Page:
After the party, the hangover

The steep fundraising decrease in H1 2018 may just be a function of the incredible amount of capital alternative lenders collected last year. By Andrew Hedlund

Private debt managers are currently seeking the least amount of capital since 2015 – a fact that could be reflective of the broader fundraising market and a hangover effect from last year’s capital-raising bonanza.

Credit funds in market were seeking $236.2 billion as of 30 June, PDI data show, which is down from the $270.4 billion debt vehicles were targeting at the same time last year and below the $266.6 billion sought midway through 2016.

It’s not surprising that managers are seeking less money, given that private credit raised over $200 billion last year – a staggering sum that was a significant boost to the dry powder piling up within the asset class. As one fund manager explained it: a vehicle’s final closing is something to celebrate until you realise that the capital then has to be invested.

At 2015’s halfway point, credit funds were seeking $203.8 billion – a number that has increased year-on-year by more than $60 billion – likely due to the influx of new market participants looking to cash in on the growth of the asset class. This year, it seems the market may have reached a point of equilibrium; after all, what soars into the stratosphere will eventually come back down to earth.

That equilibrium seems to have a bias towards US-based firms, at least through H1 2018. Some 73 percent of the $61.6 billion raised in the first half of 2018 was by US credit managers.

Most of the 10 largest funds that have held final closes come from those with their main quarters in the US. New York-based GSO Capital Partners took the top spot with a $7.12 billion distressed debt vehicle: GSO Capital Solutions Fund III.

Last year, Europe had a larger presence in the top 10 throughout the first half of the year. Alcentra raised the most with its €4.3 billion Alcentra European Direct Lending Fund II, while Hayfin Capital Management took third place with its €3.6 billion Hayfin Direct Lending Fund II.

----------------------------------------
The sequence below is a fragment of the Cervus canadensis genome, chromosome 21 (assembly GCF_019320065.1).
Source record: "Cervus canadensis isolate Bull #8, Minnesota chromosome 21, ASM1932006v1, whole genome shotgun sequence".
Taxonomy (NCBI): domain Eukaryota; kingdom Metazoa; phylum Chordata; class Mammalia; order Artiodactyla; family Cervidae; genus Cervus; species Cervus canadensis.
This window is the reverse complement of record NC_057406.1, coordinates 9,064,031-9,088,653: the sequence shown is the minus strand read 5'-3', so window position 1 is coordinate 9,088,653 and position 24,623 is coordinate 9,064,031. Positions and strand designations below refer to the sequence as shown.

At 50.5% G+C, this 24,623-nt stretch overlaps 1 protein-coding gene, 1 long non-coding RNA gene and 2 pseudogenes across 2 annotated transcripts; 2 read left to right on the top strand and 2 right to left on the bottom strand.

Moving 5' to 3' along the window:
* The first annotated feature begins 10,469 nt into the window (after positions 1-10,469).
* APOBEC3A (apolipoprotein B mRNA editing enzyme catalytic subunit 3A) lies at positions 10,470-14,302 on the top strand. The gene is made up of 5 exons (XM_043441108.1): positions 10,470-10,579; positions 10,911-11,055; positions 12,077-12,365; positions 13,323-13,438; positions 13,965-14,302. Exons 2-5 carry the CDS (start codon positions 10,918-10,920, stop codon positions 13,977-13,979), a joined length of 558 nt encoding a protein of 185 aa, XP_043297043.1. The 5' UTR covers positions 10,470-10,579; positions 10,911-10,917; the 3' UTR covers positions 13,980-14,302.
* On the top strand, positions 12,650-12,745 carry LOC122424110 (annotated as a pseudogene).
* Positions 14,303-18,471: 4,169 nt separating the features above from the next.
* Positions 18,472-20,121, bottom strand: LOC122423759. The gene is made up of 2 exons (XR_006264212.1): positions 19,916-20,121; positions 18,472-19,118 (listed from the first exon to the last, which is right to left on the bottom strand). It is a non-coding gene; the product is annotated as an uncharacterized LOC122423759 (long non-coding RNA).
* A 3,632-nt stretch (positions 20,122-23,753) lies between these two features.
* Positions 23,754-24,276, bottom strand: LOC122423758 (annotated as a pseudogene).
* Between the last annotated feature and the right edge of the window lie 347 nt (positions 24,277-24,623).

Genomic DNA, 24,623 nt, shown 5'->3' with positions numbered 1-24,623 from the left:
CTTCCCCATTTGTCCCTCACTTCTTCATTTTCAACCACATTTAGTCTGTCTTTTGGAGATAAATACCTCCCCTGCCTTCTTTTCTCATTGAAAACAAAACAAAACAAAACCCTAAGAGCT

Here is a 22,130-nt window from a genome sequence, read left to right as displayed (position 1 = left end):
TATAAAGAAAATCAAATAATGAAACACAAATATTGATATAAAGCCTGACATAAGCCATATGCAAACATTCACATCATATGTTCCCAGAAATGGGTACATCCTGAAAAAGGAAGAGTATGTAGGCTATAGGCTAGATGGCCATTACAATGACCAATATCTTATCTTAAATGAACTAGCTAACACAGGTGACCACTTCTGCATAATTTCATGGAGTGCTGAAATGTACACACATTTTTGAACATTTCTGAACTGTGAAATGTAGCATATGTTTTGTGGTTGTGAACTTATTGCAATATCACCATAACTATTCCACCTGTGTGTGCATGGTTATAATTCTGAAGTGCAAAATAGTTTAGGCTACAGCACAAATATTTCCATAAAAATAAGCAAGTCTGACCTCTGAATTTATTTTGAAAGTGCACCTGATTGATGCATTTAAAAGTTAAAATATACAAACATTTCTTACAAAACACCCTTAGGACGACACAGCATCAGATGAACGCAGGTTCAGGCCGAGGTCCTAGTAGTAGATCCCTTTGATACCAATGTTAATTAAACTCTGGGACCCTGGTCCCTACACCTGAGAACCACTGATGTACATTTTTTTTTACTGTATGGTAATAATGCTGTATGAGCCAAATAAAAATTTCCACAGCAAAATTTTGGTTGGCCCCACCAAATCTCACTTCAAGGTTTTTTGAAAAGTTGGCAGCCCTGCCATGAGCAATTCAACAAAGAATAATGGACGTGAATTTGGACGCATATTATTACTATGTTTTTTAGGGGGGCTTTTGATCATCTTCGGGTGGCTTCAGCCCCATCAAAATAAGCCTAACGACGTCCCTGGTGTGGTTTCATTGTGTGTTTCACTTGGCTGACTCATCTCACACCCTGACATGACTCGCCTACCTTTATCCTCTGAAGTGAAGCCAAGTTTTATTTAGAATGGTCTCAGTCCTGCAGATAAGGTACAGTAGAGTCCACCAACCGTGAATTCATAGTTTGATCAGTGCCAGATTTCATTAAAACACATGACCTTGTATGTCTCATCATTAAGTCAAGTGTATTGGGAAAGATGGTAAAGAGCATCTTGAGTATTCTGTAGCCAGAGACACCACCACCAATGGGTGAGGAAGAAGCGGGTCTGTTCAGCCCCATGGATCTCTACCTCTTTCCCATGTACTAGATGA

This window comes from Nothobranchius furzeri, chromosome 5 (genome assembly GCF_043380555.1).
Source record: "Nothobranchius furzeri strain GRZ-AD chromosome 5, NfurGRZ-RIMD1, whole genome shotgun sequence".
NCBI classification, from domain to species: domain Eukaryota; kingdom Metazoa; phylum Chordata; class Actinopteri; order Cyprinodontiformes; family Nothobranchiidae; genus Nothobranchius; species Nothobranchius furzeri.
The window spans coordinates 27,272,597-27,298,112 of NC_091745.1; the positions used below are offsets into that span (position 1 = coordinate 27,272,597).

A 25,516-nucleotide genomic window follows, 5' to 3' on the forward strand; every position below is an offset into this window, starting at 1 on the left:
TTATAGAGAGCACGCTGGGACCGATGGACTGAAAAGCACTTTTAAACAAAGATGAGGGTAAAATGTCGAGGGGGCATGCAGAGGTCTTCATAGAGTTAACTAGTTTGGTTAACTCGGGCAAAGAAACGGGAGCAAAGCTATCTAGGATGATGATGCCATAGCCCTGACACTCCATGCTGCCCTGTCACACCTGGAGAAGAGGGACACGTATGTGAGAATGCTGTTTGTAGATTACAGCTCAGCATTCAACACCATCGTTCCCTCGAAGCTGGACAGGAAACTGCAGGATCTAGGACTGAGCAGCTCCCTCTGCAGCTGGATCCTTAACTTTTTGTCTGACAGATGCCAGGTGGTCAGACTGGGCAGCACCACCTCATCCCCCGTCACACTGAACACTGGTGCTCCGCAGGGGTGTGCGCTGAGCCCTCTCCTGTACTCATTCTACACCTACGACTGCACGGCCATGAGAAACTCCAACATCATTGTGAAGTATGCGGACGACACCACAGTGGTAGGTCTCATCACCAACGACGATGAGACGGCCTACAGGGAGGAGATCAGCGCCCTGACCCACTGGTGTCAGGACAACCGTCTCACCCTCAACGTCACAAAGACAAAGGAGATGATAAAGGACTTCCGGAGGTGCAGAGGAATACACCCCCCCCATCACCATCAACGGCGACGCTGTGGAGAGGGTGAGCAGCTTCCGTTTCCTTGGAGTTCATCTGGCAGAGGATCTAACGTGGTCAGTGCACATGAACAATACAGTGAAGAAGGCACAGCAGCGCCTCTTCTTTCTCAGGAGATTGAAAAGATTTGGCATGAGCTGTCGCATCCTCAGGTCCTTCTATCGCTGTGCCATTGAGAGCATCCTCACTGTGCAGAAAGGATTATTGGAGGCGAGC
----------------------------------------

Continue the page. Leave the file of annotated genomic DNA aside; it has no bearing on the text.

A general US tilt should not be unexpected though, as many of the largest alternative asset managers in the world – such as GSO, Apollo Global Management and Ares Management – all have credit operations based in the US.

Eight of the top 10 firms in the PDI 50 – our annual list of firms that have raised the most capital over the preceding five years – are US-based. London-based M&G Investments and Paris-based AXA Investment Managers – Real Assets (taking second and eighth places, respectively) are the exceptions. If the subset is expanded to the top 15, 12 are based in the US.

While private debt has matured rapidly over the past decade, the future growth of the asset class may happen mostly outside of the US. The investor base is quickly expanding beyond the US and Europe, even though much of the deal activity is within those geographies.

All eyes are pivoting to Asia, where some managers have been devoting more resources – Avenue Capital Group recently raised its first Asia-focused fund since 2006 while KKR hired a  new credit head for its Asia-Pacific operations.

This article has been adapted from a PDI contribution to The Lead Left, a weekly industry newsletter distributed by Randy Schwimmer, a senior managing director and head of origination at Churchill Asset Management